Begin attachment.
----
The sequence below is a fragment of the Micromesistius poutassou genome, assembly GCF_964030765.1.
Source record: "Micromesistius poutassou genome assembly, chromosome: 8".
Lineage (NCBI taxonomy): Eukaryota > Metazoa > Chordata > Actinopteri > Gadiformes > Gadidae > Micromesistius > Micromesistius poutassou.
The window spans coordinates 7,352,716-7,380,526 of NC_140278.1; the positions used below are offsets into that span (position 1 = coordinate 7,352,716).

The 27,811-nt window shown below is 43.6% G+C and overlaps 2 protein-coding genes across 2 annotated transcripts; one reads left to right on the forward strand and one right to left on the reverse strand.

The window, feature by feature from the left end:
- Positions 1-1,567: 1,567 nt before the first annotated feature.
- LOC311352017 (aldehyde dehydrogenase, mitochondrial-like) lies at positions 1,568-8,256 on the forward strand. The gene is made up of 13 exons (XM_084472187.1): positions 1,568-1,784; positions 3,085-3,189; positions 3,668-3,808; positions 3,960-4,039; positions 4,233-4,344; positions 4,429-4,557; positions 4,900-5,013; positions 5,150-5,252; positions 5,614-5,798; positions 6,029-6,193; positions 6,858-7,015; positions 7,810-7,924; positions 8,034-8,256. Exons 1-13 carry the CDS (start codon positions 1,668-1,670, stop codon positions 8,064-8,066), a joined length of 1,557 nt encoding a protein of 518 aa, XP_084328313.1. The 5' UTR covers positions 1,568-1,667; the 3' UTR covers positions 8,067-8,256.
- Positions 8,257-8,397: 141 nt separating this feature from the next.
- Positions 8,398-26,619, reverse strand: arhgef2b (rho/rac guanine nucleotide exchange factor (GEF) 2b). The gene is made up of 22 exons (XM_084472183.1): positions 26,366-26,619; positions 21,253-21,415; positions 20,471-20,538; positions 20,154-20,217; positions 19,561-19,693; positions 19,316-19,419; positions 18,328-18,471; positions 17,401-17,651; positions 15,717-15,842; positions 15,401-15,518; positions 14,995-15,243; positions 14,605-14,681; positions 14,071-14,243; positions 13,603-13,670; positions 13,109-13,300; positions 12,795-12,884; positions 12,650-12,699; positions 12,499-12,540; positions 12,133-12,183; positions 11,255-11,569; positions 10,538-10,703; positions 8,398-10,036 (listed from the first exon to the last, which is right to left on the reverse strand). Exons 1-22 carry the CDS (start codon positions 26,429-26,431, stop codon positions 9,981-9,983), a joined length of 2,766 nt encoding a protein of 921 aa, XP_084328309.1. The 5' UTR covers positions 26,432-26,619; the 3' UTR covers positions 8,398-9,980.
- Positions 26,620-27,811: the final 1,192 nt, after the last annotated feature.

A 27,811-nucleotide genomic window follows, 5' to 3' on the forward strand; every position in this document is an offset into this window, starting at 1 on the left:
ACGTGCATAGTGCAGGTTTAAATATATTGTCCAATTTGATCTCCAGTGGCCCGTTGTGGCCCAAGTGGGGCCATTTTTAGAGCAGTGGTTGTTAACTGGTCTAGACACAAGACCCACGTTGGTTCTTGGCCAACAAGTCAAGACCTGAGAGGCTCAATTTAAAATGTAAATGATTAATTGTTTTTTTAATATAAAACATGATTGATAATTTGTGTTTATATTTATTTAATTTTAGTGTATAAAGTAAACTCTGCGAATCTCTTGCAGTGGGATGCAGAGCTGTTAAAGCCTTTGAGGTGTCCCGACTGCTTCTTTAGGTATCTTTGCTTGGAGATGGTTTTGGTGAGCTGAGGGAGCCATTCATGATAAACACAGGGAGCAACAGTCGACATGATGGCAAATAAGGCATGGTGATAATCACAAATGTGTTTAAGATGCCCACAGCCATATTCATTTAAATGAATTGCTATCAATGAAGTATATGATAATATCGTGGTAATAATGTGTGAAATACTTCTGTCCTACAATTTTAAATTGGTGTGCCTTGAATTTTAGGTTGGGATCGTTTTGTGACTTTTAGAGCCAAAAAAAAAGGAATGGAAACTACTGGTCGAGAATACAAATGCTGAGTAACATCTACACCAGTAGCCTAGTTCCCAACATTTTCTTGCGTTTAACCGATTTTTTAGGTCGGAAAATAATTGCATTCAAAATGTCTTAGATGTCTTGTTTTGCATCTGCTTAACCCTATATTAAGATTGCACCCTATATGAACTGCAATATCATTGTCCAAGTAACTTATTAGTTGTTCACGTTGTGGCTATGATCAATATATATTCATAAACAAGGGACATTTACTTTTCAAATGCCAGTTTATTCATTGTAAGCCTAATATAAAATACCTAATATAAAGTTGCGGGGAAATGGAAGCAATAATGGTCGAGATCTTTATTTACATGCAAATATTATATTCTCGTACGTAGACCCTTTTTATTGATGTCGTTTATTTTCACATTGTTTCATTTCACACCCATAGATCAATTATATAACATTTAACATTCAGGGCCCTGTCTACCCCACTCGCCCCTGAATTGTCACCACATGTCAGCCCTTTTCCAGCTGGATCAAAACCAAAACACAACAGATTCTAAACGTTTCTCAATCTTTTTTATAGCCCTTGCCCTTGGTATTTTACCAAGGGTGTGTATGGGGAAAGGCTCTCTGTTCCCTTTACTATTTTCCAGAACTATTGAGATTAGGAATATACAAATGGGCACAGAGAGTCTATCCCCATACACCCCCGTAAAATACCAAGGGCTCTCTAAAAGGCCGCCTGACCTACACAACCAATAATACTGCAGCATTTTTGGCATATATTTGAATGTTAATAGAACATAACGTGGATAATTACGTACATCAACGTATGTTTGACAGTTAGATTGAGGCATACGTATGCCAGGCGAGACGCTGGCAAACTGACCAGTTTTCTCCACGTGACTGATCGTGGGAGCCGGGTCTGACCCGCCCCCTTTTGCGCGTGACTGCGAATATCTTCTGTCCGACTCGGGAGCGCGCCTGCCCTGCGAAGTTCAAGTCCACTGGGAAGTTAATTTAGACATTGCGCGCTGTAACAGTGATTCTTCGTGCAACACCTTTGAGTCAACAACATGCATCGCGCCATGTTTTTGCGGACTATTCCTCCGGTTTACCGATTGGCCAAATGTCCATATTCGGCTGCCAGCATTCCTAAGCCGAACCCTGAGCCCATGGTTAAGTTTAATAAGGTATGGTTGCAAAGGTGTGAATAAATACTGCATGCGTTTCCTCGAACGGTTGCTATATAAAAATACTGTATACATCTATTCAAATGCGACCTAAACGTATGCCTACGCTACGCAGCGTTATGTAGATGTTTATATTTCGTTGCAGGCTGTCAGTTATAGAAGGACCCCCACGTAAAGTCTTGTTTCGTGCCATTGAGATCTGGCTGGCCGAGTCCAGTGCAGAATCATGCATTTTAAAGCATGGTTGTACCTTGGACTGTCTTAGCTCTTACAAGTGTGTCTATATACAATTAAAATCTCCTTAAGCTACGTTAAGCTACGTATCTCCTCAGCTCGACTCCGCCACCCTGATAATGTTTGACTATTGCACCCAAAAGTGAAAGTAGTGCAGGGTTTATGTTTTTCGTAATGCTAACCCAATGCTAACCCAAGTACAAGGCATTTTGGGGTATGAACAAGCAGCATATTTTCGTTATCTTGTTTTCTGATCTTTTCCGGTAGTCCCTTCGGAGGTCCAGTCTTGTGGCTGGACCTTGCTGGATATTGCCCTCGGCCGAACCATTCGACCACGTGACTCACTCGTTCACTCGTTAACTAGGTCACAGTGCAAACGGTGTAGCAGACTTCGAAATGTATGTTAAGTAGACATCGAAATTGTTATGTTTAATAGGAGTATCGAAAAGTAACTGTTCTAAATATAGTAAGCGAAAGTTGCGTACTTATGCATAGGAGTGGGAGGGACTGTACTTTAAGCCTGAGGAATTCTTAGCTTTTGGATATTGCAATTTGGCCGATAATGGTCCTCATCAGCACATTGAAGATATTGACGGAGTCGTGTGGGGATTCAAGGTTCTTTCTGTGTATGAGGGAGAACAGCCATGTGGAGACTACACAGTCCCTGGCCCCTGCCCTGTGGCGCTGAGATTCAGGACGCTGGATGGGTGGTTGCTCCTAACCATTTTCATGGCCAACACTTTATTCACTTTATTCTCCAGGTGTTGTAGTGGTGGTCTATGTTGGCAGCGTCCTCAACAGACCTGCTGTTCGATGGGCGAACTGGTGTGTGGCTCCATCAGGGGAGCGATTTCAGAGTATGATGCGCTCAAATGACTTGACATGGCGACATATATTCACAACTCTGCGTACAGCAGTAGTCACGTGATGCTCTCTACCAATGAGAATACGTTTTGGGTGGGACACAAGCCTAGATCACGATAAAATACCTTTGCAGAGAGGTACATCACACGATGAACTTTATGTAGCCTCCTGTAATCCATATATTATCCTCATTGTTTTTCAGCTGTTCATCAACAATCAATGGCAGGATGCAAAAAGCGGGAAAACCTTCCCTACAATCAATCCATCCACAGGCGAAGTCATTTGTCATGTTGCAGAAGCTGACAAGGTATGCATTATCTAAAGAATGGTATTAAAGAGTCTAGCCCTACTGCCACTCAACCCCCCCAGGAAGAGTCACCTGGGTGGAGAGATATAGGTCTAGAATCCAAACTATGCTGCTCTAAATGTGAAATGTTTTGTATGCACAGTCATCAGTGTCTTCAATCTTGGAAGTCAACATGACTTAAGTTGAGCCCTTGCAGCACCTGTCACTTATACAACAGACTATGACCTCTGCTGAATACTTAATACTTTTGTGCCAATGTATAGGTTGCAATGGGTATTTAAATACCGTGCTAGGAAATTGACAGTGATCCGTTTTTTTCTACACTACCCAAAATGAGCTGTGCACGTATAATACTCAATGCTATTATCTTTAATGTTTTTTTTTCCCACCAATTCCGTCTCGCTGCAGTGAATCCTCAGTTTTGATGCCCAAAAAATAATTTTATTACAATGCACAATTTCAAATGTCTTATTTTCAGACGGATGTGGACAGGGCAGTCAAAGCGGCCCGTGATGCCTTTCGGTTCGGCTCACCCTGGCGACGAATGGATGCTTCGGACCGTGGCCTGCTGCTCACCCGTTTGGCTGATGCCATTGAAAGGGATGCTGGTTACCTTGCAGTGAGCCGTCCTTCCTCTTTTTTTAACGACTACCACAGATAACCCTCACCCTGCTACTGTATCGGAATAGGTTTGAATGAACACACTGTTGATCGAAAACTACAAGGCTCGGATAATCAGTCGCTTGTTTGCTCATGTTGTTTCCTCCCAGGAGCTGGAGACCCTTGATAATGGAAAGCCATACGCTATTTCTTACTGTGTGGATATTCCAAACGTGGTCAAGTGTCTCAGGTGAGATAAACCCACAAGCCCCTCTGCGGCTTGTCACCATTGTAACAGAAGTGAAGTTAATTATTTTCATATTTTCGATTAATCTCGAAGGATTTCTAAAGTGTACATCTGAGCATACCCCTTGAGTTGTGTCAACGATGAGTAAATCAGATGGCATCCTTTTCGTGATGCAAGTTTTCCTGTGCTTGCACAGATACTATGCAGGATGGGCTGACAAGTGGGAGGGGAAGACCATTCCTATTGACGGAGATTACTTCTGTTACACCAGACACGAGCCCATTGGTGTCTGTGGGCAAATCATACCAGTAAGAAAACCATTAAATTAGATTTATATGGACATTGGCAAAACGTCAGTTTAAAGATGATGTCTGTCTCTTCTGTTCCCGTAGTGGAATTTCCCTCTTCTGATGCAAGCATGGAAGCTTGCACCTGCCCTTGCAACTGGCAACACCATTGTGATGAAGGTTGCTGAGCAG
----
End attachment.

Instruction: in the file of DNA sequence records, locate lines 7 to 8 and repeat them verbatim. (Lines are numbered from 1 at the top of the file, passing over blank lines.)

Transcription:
- Positions 1-1,567: 1,567 nt before the first annotated feature.
- LOC311352017 (aldehyde dehydrogenase, mitochondrial-like) lies at positions 1,568-8,256 on the forward strand. The gene is made up of 13 exons (XM_084472187.1): positions 1,568-1,784; positions 3,085-3,189; positions 3,668-3,808; positions 3,960-4,039; positions 4,233-4,344; positions 4,429-4,557; positions 4,900-5,013; positions 5,150-5,252; positions 5,614-5,798; positions 6,029-6,193; positions 6,858-7,015; positions 7,810-7,924; positions 8,034-8,256. Exons 1-13 carry the CDS (start codon positions 1,668-1,670, stop codon positions 8,064-8,066), a joined length of 1,557 nt encoding a protein of 518 aa, XP_084328313.1. The 5' UTR covers positions 1,568-1,667; the 3' UTR covers positions 8,067-8,256.